Try 'em you'll not stop at just one. You gotta start somewhere. Entry level cheapies are just that -entry level- get you in the game .

Don't overlook a cowboy lever action in your pistol caliber  too, you love that also.
Link Posted: 7/1/2012 5:26:07 AM EDT
[Last Edit: 7/1/2012 5:26:19 AM EDT by cyclone]
I've already considered one of those as well.................after a steady diet of black rifles, 1911s and other guns, I was thinking of checking those out for awhile

Originally Posted By TwoDogKnight:
You may want to check out a local SASS club. They are the ones who put single actions through some pretty hard shooting use, albiet light loads.
Plus going to some of the local shoots newbies are highly welcomed. Most will let you try out their guns to show you the 'ropes' . Many have quite a variety of single actions on hand and have a great deal of experience with many brands.
Short of that experience. jump in with what you 1st like and begin a great learning expierence. You really can't go wrong with any single action in my option I like 'em all. I have had expensive Colts and el cheapos $100-200 used) like my current Tarus Gaucho  that has been my #2 SASS gun for the last year.

Try 'em you'll not stop at just one. You gotta start somewhere. Entry level cheapies are just that -entry level- get you in the game .

Don't overlook a cowboy lever action in your pistol caliber  too, you love that also.


Link Posted: 7/1/2012 8:18:39 PM EDT
[Last Edit: 7/1/2012 8:22:44 PM EDT by Sixgun_Symphony]







These are my videos showing off my collection of single action revolvers. I use only blackpowder in these weapons for authenticity.
Link Posted: 7/1/2012 8:38:39 PM EDT
I have shot my dad's Colt and Uberti and both work great, of course the Colt is a bit smoother and much higher quality.
Link Posted: 7/2/2012 12:48:04 AM EDT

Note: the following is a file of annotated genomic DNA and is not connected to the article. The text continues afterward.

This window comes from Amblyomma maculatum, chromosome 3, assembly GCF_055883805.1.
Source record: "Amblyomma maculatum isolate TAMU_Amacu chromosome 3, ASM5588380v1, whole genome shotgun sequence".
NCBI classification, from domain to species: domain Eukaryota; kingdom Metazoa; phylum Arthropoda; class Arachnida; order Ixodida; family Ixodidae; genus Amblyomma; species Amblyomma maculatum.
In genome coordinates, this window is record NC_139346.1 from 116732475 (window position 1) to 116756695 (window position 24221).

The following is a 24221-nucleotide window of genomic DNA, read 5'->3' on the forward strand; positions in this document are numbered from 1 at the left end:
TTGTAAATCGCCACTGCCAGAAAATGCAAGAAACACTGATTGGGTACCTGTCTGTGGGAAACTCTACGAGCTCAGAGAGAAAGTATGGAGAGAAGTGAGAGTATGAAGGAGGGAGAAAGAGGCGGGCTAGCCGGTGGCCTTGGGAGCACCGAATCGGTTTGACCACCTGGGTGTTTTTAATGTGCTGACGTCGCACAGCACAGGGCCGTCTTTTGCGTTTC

I can't really speak for other brands besides Rugers, I've fired them and my pop is a colt fan but I like Rugers. A benefit of Rugers is you can carry in all six, not 5. The loading is as you would think it should be. On some others, it is not. I like the roll of a Vaquero over the colts when I fire them but I go with it and I don't fight it. If you can, try a few brands. What may feel right to you in holding them, may not when firing them. You can have fixed sights (vaquero) or adjustable (blackhawk). You need to also decide on caliber. I like 357's and my Vaqueros can handle any 357 load out there. Many of the colts and clones (including the new vaqueros in 45LC) can't handle full round house 45's. The "old" Vaquero can. You'll have to check on the blackawk yourself as I said, I like 357's. Another thing on Rugers is that you have a great selection on style. Meaning ones that are already set up for cowboy action, barrel lengths, coloring, caliber and so on.
Link Posted: 7/2/2012 2:38:20 PM EDT
i have 2 ruger's one old model and new model one 45acp/45lc and 357mag love mine.
Link Posted: 7/2/2012 5:08:57 PM EDT
From what I've read the Uberti 1858 Remington Factory Conversions are pretty nice. I would stick with loads under 1,000 FPS though.






If you are moderately handy you can do a cartridge conversion on one of the 1858 Remington repros yourself.







1. Pietta or Uberti percussion 1858 Remington Replica.


2. Kirst Konverter or Howell Conversion Cylinder.


3. No FFL required.


4. Profit!







I converted this Pietta 1858 to a 5-shot .45 Colt with a Kirst Konverter and factory style ejector rod.



























I cut the loading port in the right side recoil shield with a Dremel:

















Factory style ejector:

















You have to cut a slot in the loading lever to accept the "flag" on the end of the ejector rod. To use the ejector you drop the loading lever, rotate the rod, and punch out the the empties.

















Kirst also sells a Richards-Mason style spring loaded ejector which is more like what you'll see on a SAA or a Ruger, and which is more convenient.







The project took me about 8 hours but if I do another I'll probably chop at least 3 hours off, now that I have one under my belt. This one shoots great, a couple inches above POA at 7 yards with Black Hills 250 grain cowboy action shooting .45 Colt loads. Empties fall right out of the chambers or can be pried out with a fingernail, if you don't feel like including the ejector.